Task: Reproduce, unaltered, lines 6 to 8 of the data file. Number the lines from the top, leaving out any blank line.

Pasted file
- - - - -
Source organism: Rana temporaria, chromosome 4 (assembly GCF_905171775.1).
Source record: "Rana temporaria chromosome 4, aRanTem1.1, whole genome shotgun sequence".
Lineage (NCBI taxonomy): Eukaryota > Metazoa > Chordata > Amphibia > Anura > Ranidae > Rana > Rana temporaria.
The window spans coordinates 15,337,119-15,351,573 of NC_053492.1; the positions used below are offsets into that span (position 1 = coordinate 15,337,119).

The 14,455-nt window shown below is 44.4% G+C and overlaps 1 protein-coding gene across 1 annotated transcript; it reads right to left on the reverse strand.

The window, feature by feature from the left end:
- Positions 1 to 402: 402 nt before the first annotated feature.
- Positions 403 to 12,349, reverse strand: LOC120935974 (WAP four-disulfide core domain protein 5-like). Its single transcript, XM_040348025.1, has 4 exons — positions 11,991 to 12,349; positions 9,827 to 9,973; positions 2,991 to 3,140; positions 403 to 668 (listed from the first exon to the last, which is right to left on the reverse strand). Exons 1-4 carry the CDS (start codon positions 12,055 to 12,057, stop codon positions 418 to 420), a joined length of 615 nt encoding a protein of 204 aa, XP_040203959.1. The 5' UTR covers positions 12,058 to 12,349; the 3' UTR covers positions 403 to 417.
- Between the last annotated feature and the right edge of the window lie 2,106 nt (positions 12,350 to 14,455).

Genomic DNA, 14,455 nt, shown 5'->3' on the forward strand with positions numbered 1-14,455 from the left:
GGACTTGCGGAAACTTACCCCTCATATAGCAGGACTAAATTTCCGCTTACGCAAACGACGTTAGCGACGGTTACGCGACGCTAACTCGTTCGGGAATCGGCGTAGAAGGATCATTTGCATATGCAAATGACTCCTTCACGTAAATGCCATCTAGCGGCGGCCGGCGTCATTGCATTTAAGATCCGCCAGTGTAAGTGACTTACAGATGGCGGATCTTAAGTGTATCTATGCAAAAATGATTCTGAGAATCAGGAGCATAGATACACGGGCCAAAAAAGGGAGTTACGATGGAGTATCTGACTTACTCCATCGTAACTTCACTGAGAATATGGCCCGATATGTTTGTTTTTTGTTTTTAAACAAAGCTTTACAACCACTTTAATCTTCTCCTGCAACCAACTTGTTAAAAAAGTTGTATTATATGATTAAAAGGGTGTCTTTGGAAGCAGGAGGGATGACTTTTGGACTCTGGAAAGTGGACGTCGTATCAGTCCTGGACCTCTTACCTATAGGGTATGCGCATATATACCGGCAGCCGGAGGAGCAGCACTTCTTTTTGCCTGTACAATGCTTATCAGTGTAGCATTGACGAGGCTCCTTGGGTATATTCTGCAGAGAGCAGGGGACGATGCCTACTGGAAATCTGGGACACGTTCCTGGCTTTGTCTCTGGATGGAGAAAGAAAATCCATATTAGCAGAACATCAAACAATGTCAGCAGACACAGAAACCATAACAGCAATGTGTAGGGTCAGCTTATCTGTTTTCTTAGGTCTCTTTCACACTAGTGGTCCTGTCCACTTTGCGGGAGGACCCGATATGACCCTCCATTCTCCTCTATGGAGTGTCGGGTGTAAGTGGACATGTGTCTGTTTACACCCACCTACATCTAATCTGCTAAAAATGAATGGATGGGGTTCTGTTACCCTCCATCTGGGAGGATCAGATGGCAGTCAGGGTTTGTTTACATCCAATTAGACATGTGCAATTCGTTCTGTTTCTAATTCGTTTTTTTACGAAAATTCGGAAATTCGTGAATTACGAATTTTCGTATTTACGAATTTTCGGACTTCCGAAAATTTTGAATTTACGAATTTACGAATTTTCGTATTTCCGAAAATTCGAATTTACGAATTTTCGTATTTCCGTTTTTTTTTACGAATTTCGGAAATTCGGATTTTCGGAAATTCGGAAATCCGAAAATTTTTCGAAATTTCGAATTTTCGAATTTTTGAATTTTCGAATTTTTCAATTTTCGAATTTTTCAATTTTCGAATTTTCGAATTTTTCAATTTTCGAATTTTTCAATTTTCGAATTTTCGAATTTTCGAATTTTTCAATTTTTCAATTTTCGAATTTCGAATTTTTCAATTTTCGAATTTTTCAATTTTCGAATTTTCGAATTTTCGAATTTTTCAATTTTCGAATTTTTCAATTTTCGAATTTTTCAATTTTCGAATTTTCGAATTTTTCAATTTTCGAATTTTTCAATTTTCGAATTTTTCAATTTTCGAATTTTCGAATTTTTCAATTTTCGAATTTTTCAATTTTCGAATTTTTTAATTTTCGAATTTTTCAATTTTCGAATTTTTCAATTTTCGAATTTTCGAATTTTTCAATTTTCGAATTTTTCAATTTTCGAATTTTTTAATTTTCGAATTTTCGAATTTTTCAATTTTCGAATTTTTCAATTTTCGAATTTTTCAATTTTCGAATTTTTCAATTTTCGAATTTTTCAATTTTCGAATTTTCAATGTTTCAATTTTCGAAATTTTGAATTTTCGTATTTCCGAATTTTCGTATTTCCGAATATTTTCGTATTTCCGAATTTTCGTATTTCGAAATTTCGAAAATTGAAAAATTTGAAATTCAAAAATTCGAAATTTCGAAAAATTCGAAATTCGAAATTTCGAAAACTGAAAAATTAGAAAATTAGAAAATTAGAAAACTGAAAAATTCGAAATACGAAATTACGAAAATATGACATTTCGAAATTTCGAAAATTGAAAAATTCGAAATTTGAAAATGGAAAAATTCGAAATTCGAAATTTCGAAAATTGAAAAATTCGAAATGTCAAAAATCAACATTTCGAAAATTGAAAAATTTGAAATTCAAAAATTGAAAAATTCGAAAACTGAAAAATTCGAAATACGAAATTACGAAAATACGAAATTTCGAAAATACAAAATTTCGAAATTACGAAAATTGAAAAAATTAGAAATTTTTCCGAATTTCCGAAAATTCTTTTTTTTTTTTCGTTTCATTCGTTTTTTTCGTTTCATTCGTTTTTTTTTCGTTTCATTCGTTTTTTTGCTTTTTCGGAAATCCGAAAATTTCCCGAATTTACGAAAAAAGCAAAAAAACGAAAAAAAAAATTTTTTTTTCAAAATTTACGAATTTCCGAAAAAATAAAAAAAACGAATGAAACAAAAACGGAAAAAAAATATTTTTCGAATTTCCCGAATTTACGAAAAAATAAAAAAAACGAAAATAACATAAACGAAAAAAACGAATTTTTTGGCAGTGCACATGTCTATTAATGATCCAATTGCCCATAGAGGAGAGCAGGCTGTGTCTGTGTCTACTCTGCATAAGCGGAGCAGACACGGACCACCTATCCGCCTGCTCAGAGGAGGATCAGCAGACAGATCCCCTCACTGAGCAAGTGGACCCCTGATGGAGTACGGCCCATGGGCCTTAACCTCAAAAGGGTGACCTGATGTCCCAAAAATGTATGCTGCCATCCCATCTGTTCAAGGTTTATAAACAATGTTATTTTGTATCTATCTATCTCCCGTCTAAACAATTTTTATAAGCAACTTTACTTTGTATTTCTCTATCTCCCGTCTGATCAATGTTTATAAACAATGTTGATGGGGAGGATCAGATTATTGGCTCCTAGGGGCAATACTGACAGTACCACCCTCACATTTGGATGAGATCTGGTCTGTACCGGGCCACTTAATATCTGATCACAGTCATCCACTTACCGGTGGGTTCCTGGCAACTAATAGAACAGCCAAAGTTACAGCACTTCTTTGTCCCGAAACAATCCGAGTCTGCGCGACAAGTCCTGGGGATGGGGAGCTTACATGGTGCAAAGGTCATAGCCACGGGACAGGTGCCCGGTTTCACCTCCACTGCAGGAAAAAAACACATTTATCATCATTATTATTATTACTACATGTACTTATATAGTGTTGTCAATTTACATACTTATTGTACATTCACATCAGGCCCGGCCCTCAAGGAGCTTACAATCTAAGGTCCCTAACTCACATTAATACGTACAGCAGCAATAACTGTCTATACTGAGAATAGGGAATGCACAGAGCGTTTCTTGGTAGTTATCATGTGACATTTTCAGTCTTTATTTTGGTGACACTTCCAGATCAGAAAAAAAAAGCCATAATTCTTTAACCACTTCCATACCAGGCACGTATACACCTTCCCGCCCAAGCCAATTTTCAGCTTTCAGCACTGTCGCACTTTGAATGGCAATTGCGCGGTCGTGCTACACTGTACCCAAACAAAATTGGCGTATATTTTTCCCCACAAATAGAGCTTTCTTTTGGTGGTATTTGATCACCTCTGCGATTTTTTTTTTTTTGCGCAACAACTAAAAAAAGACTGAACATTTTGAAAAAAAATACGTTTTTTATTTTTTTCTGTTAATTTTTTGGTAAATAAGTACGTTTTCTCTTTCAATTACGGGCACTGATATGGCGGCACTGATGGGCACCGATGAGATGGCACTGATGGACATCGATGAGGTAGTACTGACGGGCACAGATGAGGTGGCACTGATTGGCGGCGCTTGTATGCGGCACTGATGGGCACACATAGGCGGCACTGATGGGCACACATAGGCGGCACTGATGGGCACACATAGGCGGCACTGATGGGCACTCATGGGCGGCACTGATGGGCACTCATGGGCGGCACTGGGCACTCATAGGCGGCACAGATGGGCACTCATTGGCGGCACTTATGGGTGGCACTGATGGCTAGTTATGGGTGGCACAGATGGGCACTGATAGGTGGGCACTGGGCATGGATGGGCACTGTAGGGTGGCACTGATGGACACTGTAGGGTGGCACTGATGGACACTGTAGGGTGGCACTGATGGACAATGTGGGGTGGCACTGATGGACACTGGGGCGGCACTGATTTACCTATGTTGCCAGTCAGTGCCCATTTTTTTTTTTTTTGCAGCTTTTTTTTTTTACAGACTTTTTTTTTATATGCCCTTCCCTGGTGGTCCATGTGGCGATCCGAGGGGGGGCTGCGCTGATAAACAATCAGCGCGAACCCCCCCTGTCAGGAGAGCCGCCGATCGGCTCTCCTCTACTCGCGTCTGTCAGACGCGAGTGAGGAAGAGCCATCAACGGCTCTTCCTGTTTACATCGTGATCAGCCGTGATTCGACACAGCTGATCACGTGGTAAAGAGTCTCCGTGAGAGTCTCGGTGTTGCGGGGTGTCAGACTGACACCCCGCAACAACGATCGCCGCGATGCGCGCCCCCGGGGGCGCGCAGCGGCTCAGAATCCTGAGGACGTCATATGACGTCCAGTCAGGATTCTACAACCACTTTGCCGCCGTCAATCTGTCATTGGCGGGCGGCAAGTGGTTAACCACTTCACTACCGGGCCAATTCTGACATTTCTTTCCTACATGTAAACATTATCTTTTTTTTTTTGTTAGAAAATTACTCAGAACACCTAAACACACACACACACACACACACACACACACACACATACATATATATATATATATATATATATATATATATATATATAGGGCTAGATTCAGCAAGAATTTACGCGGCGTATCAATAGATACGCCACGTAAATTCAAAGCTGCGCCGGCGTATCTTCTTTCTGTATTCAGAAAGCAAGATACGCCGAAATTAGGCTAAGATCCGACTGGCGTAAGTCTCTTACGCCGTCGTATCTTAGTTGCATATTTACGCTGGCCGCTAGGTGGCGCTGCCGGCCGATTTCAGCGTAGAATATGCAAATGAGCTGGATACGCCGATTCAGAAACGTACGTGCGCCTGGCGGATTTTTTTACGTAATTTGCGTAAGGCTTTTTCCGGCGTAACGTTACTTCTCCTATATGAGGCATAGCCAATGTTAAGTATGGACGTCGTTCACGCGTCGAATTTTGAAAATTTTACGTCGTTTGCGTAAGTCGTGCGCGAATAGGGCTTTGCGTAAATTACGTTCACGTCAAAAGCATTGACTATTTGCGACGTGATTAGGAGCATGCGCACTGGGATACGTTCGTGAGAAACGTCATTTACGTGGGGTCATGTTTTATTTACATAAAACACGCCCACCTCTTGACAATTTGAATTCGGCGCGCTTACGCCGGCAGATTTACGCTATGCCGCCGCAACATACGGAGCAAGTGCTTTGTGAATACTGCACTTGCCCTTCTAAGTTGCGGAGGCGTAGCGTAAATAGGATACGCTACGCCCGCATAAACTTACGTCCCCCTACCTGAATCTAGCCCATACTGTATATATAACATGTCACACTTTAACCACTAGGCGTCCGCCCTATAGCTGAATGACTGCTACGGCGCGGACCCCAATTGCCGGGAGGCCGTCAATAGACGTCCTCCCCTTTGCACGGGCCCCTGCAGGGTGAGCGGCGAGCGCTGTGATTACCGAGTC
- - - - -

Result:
The window, feature by feature from the left end:
- Positions 1 to 402: 402 nt before the first annotated feature.
- Positions 403 to 12,349, reverse strand: LOC120935974 (WAP four-disulfide core domain protein 5-like). Its single transcript, XM_040348025.1, has 4 exons — positions 11,991 to 12,349; positions 9,827 to 9,973; positions 2,991 to 3,140; positions 403 to 668 (listed from the first exon to the last, which is right to left on the reverse strand). Exons 1-4 carry the CDS (start codon positions 12,055 to 12,057, stop codon positions 418 to 420), a joined length of 615 nt encoding a protein of 204 aa, XP_040203959.1. The 5' UTR covers positions 12,058 to 12,349; the 3' UTR covers positions 403 to 417.